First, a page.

Wednesday, 8 October 2014

Mumsnet: The Chore Wars

Yesterday, Mumsnet asked me to write a guest post for them on their current Chores Survey. You can read the post here, and I've added it for convenience below. Enjoy!


"On Monday I met a friend for lunch. I'd put ‘Luncheon with Janet’ in the calendar, because it made us both laugh to think of ourselves as Ladies who Lunch.

As we were sitting chatting, my husband walked into the cafe, carrying a big bag of food shopping. He looked rather dashing, actually, all six foot three of him; he had on one of his dark work jackets, and those deep chocolate brown eyes were twinkling.

He wanted to know whether I had the car with me, so he could put the shopping in the boot and walk home. As he left the cafe, we flirted with each other, and he pulled an imaginary forelock, Clifford to my Lady Chatterley.

How are we to interpret this silly little anecdote? My heart burst with pride to see my husband in an unaccustomed context and to see him caring for the family, but the transaction still had to take place under the aegis of irony - I'm not really a lady who lunches and he isn't really my butler or my gardener. This was division of labour as stage show.

This week, Radio 4’s Woman’s Hour is exploring 'Chore Wars', while Mumsnet has published the results of their chores survey, which asked 1000 women who work outside the home how they share the chores with their partners.

It's fascinating stuff, if a bit depressing. Take Jonathan Gershuny of the Centre for Time Use Research in Oxford, making the point on Woman's Hour that women have been completely done over in the modern world: because you cannot expect marriage to last (statistically), you'd better keep earning, and you are still going to shoulder the majority of the unpaid work at home. 
There was an expectation that I would do it all, in the home and outside it, and that 'sharing' was, impossibly, both a kind of failure and a kind of privilege. I shouldn't need help, and if I did, I was weak.

Gershuny's findings show that although some tasks like cooking (note: creative, occasionally enjoyable) have become more evenly shared, very few men pull their weight with tasks like laundry (note: mind-numbingly dull). The Mumsnet survey also reflected this: 77% of women who work outside the home are also responsible for the washing.

Of course, the advent of dishwashers and washing machines and hoovers should mean that women’s lives have got easier – but have they? I would argue that the way we use labour-saving devices has itself become laborious because we've made more work for ourselves. Washday is no longer just Monday, but every day - the chore of washing has multiplied, because it is no longer acceptable, in our image-conscious society, to wear two-day old clothing. Keeping your children looking presentable is just one example of the domestic expectations heaped on women – markers, like having a spotless home, that have become, apparently, necessary in order to register on the index of female success.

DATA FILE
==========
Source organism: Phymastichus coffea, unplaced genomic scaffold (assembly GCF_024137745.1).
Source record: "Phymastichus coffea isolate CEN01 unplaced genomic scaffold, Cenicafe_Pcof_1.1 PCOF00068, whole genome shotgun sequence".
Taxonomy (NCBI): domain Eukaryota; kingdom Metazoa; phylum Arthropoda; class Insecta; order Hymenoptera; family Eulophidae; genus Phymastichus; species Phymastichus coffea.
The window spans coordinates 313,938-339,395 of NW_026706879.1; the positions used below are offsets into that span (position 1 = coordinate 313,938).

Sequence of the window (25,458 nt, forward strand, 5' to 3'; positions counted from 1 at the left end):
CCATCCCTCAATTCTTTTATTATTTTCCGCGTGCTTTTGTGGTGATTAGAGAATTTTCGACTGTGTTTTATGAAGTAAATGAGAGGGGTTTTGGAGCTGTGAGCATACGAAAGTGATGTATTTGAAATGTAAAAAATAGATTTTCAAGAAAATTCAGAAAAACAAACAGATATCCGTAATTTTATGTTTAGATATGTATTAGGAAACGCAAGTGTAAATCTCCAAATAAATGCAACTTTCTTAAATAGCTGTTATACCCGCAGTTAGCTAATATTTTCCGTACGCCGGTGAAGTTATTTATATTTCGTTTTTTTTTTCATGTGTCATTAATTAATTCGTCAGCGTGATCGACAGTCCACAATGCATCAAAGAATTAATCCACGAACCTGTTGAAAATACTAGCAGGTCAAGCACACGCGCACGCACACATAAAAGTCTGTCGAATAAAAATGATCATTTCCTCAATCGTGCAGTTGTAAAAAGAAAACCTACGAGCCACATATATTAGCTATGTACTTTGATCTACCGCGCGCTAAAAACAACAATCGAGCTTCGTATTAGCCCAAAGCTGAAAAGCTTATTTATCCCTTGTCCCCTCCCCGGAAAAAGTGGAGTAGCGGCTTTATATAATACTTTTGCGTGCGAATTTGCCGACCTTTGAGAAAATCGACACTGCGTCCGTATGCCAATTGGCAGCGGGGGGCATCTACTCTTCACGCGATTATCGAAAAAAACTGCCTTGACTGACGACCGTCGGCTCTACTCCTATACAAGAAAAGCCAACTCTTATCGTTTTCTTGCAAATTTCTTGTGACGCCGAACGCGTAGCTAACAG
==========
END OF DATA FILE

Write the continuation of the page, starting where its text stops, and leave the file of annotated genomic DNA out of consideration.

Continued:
When I began my family, I had a good understanding of how tiring and intense parenting would be, but nothing prepared me for the domestic scenario that goes along with it: wall to wall female expectation that I would do it all, in the home and outside it, and that ‘sharing’ was, impossibly, both a kind of failure, and a kind of privilege. I shouldn't need help, and if I did, I was weak. I felt as if I had walked out of my own life and into the nineteenth century.

There's a constant sense of guilt and competition, the feeling that if you can't manage this 'thing' – the home, the family, the cooking, the children's needs, your partner's needs – as millions of women have done before you, and continue to do around the world, then you’re a failure.

It's fascinating to me that 66% of the women Mumsnet asked about chores said they didn't want their partner to do more around the house, despite the unequal distribution of responsibilities, either because they’re comfortable with the current balance, or because it suits them to do the chores themselves, or because they believe that their partner would not perform them to the 'requisite standard'. Could it be the case that we know we're getting a rough deal, but that the idea that women are ‘better suited’ than men to domestic drudgery is still so pervasive that we'd rather not upset the status quo, salving ourselves with: ‘they’d do a rubbish job, anyway’?

So, what's the solution? Chores need to get done, after all. After years of trying to do it all, I've learnt that sharing is crucial. I've learnt that chores are in large part self-imposed, turned into an instrument of competition and made much worse by contemporary expectations from schools about ‘parental engagement’. I've also learnt that chores are as demeaning for women as they are for men, and that a bit of hard work doesn't hurt our children either. After all, they're part of the team too."

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